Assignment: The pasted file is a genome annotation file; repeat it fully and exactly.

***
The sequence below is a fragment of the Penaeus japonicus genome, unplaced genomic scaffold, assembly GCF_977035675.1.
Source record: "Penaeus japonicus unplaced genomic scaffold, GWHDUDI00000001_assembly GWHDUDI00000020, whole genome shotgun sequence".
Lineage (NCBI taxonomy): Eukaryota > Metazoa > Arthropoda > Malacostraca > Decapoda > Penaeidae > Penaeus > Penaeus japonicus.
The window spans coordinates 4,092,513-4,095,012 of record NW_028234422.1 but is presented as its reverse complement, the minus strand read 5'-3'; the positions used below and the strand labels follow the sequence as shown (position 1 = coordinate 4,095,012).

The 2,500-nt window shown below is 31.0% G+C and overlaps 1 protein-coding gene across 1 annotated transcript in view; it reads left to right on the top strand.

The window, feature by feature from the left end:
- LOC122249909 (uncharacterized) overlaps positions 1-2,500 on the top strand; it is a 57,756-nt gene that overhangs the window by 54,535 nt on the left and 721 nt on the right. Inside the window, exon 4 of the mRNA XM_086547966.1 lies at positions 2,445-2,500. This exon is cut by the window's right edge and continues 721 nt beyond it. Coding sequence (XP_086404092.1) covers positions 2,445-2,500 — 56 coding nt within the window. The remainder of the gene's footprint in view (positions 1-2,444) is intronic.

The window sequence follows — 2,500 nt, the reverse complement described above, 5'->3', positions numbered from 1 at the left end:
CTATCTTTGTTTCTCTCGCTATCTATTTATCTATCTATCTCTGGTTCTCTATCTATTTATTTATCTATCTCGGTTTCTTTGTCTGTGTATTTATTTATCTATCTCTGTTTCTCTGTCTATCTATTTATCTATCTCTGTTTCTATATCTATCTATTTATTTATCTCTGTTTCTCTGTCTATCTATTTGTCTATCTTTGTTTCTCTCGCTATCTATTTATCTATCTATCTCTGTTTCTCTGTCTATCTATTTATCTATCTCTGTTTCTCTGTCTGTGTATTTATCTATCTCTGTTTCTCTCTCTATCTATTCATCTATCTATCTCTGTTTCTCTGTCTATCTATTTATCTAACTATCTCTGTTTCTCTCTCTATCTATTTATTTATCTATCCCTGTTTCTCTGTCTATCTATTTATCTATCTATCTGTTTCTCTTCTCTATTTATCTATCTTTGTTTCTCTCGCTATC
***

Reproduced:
The sequence below is a fragment of the Penaeus japonicus genome, unplaced genomic scaffold, assembly GCF_977035675.1.
Source record: "Penaeus japonicus unplaced genomic scaffold, GWHDUDI00000001_assembly GWHDUDI00000020, whole genome shotgun sequence".
Lineage (NCBI taxonomy): Eukaryota > Metazoa > Arthropoda > Malacostraca > Decapoda > Penaeidae > Penaeus > Penaeus japonicus.
The window spans coordinates 4,092,513-4,095,012 of record NW_028234422.1 but is presented as its reverse complement, the minus strand read 5'-3'; the positions used below and the strand labels follow the sequence as shown (position 1 = coordinate 4,095,012).

The 2,500-nt window shown below is 31.0% G+C and overlaps 1 protein-coding gene across 1 annotated transcript in view; it reads left to right on the top strand.

The window, feature by feature from the left end:
- LOC122249909 (uncharacterized) overlaps positions 1-2,500 on the top strand; it is a 57,756-nt gene that overhangs the window by 54,535 nt on the left and 721 nt on the right. Inside the window, exon 4 of the mRNA XM_086547966.1 lies at positions 2,445-2,500. This exon is cut by the window's right edge and continues 721 nt beyond it. Coding sequence (XP_086404092.1) covers positions 2,445-2,500 — 56 coding nt within the window. The remainder of the gene's footprint in view (positions 1-2,444) is intronic.

The window sequence follows — 2,500 nt, the reverse complement described above, 5'->3', positions numbered from 1 at the left end:
CTATCTTTGTTTCTCTCGCTATCTATTTATCTATCTATCTCTGGTTCTCTATCTATTTATTTATCTATCTCGGTTTCTTTGTCTGTGTATTTATTTATCTATCTCTGTTTCTCTGTCTATCTATTTATCTATCTCTGTTTCTATATCTATCTATTTATTTATCTCTGTTTCTCTGTCTATCTATTTGTCTATCTTTGTTTCTCTCGCTATCTATTTATCTATCTATCTCTGTTTCTCTGTCTATCTATTTATCTATCTCTGTTTCTCTGTCTGTGTATTTATCTATCTCTGTTTCTCTCTCTATCTATTCATCTATCTATCTCTGTTTCTCTGTCTATCTATTTATCTAACTATCTCTGTTTCTCTCTCTATCTATTTATTTATCTATCCCTGTTTCTCTGTCTATCTATTTATCTATCTATCTGTTTCTCTTCTCTATTTATCTATCTTTGTTTCTCTCGCTATC